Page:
1. Does anyone actually want a device that can convert between a tablet and a notebook? On my non-touch ultrabook I am never finding myself wishing I could touch something on the screen to interact with it. I'm never wishing I could rip the screen off and use it as a tablet, either.

2. Does handwriting recognition matter anymore? Seriously ... think about it. Inputting text with a stylus was a big deal around the turn of the century.
Just now, I put a capped pen down to my desk to see how much of the Palm Pilot "graffiti" alphabet I could remember. I think I got nearly all of it.
But in 2017 everyone's got a smartphone. Apple was the first (see, I can be fair) to produce a truly usable onscreen keyboard, and they've just gotten better from that point on, between the ones that let you doodle over the keys and it guesses what you were trying to type, to good autocorrection (even though it's the butt of every joke, it's still remarkable) ... does anyone have a desire to handwrite on their screen anymore?

[#] Wed Aug 23 2017 12:24:29 EDT from Ragnar Danneskjold

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There are a few times where it comes in handy - drawing a network diagram you want to save, etc. But for the most part? Nope.

The keyboards for the Surface and Samsung suck... The Apple's sucks a tiny bit less. The only time a keyboard is useful on a tablet is for a LONG email.
Otherwise, meh.

My Dell is the same thickness as the Surface. I could have gotten it with a touch screen, but I opted for the higher resolution model instead. Form factor wise it's nearly perfect for my needs.

[#] Fri Aug 25 2017 20:12:30 EDT from fleeb

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Sometimes, it's nice to ditch the keyboard and just hold a tablet. Primarily if I'm consuming media, moreso than trying to do any serious work.

Handwriting. Heh. Yeah, right. I'm far faster with a keyboard, and more comfortable typing than writing... so no thanks.

But... the pen is pressure-sensitive, so with the right tools, you can draw with it, which is rather nice if you have an artistic bone in your body.

[#] Sun Aug 27 2017 21:57:11 EDT from IGnatius T Foobar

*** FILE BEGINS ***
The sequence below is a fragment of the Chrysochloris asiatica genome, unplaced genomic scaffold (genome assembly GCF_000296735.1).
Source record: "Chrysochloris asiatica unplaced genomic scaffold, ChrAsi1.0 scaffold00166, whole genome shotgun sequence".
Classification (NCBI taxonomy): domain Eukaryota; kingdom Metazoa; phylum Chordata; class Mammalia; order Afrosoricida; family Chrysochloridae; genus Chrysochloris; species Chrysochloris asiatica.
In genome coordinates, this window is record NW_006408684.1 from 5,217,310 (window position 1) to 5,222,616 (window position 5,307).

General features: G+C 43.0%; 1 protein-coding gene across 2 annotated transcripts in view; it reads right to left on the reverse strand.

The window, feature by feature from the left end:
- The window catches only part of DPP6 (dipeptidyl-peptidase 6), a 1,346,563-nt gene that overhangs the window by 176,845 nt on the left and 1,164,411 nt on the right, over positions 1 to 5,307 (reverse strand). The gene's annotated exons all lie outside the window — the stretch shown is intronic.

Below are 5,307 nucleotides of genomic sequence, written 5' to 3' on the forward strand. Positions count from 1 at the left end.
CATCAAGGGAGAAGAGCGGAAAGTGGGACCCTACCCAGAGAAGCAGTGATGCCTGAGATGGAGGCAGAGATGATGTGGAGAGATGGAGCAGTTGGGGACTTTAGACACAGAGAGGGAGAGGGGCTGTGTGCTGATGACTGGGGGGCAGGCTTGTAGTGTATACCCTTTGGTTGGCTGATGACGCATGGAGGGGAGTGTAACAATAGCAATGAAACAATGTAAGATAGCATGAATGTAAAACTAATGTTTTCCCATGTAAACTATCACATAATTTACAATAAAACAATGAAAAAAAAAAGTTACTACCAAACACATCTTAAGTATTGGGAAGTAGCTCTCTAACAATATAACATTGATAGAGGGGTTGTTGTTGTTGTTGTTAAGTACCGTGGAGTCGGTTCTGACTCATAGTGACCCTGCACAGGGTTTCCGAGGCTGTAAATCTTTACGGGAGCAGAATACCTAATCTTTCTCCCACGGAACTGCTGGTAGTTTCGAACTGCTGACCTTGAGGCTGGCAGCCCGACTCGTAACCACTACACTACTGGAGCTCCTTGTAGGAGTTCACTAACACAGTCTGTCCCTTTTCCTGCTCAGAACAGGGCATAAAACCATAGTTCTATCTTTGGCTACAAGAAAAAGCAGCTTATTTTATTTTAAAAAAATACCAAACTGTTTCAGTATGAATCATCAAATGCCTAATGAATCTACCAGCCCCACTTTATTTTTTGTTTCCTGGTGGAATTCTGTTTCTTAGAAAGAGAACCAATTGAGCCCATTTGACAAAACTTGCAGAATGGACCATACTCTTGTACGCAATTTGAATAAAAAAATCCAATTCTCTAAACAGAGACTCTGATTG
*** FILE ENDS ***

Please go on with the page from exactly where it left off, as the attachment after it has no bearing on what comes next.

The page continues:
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Sometimes I think about putting a cheap webcam on a stand and pointing it at the desk for the times I want to sketch something out for others on a call.  I've never seen a whiteboarding tool that I liked, not on a regular computer, not on a tablet.  Just too chunky/clunky.

[#] Mon Aug 28 2017 16:54:20 EDT from IGnatius T Foobar

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And now for something completely different.

It just occurred to me ... a lot of IT people standardize on changing the CDROM's drive letter from D: to Z: on Windoze servers, so that disk volumes can go C-D-E-F-etc. ... why haven't we just been making the CDROM drive B: for the last ten years? No machine will ever have two floppy drives again.

Bill Gates is such a horrible person.

[#] Wed Aug 30 2017 11:12:32 EDT from Ladyhawke

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Sun Aug 27 2017 09:57:11 PM EDT from IGnatius T Foobar @ Uncensored

Sometimes I think about putting a cheap webcam on a stand and pointing it at the desk for the times I want to sketch something out for others on a call.  I've never seen a whiteboarding tool that I liked, not on a regular computer, not on a tablet.  Just too chunky/clunky.

IGgy, Try Mural:


[#] Tue Sep 12 2017 15:12:42 EDT from IGnatius T Foobar

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Well this is fun.

[ ]

Windows Subsystem for Linux is now going to be available on Windows Server.